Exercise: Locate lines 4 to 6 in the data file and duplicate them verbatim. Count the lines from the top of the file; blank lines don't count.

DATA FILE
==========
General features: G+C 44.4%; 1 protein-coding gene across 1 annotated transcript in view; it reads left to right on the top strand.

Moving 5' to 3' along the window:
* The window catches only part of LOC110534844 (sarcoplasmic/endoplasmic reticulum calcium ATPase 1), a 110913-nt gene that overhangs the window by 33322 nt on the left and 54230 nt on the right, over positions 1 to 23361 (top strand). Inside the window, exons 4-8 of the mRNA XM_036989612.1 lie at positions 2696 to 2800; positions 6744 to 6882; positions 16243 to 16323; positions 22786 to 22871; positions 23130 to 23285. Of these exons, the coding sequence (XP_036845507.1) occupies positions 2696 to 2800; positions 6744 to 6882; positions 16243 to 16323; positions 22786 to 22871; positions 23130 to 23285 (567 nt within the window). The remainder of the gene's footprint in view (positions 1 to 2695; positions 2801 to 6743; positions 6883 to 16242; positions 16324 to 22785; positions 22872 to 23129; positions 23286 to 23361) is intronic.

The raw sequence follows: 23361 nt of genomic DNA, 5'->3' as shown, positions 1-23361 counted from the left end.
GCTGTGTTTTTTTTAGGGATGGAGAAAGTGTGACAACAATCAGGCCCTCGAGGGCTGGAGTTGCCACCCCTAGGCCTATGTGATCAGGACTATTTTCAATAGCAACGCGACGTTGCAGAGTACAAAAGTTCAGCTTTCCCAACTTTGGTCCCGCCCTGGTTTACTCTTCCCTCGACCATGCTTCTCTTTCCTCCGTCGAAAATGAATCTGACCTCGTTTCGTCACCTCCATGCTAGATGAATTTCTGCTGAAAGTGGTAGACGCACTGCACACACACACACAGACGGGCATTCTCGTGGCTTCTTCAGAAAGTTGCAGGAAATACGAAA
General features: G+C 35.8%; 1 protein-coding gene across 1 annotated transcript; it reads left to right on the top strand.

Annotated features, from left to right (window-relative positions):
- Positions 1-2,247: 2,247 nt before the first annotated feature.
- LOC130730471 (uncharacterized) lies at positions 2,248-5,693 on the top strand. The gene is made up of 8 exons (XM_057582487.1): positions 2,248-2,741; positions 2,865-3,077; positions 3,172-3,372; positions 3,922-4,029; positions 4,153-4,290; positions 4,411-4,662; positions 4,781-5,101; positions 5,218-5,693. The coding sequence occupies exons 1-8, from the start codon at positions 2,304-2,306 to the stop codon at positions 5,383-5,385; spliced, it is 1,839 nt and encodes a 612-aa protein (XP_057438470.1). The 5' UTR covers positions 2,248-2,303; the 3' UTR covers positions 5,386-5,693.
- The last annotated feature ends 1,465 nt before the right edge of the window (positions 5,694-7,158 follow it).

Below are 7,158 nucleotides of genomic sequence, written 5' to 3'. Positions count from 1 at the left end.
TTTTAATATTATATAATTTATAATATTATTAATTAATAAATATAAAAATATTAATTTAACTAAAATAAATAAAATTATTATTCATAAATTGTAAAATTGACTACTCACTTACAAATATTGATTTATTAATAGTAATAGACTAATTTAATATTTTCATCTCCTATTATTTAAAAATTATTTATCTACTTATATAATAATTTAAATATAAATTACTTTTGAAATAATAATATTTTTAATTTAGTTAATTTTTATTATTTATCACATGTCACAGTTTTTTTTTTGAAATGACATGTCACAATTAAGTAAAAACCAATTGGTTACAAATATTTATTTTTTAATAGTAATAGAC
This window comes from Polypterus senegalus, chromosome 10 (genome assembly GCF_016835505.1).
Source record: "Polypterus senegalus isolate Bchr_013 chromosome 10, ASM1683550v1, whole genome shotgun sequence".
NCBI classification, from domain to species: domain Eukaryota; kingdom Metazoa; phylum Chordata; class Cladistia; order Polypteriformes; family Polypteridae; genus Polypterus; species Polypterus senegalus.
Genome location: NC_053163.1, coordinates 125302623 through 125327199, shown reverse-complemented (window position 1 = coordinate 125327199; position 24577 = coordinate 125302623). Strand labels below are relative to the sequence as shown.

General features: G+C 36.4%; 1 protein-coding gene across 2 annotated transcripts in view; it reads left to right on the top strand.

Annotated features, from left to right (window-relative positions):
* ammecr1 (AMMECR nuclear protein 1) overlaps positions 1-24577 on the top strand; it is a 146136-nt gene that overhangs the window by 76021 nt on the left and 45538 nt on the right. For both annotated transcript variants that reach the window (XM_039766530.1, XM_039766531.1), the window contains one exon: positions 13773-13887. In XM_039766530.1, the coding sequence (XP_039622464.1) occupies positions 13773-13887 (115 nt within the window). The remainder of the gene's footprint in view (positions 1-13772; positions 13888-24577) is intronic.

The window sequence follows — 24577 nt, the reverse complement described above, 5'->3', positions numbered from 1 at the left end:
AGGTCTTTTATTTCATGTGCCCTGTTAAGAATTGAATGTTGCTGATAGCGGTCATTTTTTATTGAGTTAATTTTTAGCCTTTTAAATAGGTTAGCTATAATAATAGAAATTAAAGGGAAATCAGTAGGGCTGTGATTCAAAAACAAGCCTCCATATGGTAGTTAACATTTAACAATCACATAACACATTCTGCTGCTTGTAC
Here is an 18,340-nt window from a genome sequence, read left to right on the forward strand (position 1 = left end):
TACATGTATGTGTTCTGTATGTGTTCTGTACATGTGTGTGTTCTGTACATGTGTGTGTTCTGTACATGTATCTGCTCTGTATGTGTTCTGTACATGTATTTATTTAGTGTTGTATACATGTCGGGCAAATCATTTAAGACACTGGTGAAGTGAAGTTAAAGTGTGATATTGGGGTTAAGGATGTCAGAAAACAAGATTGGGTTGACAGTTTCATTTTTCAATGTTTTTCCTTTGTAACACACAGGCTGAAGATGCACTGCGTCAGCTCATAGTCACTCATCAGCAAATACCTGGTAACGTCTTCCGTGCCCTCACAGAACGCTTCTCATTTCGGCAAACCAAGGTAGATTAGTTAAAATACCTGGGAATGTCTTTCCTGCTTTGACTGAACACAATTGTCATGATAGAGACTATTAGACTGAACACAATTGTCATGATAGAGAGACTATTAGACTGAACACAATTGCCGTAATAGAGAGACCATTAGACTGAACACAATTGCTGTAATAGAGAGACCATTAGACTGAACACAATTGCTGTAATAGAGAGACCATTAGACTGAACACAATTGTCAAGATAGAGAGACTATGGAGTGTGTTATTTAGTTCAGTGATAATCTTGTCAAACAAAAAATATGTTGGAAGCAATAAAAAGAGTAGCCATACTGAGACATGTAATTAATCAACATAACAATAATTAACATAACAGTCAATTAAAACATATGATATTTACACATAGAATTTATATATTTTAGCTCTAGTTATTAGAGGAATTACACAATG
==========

The raw sequence follows: 23361 nt of genomic DNA, 5'->3' as shown, positions 1-23361 counted from the left end.
GCTGTGTTTTTTTTAGGGATGGAGAAAGTGTGACAACAATCAGGCCCTCGAGGGCTGGAGTTGCCACCCCTAGGCCTATGTGATCAGGACTATTTTCAATAGCAACGCGACGTTGCAGAGTACAAAAGTTCAGCTTTCCCAACTTTGGTCCCGCCCTGGTTTACTCTTCCCTCGACCATGCTTCTCTTTCCTCCGTCGAAAATGAATCTGACCTCGTTTCGTCACCTCCATGCTAGATGAATTTCTGCTGAAAGTGGTAGACGCACTGCACACACACACACAGACGGGCATTCTCGTGGCTTCTTCAGAAAGTTGCAGGAAATACGAAA
General features: G+C 35.8%; 1 protein-coding gene across 1 annotated transcript; it reads left to right on the top strand.